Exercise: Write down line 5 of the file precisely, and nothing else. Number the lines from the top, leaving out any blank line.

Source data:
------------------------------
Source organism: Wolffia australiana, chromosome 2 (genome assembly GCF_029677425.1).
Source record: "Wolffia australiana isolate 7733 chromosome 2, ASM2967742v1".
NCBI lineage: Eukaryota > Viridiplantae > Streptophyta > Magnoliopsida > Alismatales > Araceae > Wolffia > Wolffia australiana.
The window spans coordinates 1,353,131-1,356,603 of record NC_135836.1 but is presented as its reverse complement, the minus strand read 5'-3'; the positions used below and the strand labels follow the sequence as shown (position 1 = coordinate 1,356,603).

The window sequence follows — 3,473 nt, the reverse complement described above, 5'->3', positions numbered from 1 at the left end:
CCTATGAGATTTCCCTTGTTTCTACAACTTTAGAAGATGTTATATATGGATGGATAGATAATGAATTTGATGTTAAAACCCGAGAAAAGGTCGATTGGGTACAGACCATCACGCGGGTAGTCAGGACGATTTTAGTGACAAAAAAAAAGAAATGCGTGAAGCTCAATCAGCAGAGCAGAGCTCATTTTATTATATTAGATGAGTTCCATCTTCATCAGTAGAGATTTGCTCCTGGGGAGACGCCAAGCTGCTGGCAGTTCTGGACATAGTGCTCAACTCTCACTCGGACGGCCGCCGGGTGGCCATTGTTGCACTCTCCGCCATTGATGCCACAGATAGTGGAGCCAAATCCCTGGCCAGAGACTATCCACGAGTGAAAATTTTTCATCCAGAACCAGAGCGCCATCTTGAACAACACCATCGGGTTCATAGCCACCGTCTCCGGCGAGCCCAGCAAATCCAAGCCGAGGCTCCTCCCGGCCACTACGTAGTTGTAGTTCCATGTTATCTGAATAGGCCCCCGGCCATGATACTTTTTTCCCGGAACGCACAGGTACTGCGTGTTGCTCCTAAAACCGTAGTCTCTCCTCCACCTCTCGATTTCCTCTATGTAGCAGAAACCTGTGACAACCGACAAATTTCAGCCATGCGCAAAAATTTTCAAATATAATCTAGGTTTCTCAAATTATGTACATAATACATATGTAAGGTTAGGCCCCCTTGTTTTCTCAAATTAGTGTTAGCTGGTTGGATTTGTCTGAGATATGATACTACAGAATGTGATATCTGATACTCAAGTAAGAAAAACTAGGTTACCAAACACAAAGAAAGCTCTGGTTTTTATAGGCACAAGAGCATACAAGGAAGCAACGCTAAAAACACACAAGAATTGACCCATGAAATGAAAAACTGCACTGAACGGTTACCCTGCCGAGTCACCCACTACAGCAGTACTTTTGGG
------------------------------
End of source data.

The window sequence follows — 3,473 nt, the reverse complement described above, 5'->3', positions numbered from 1 at the left end: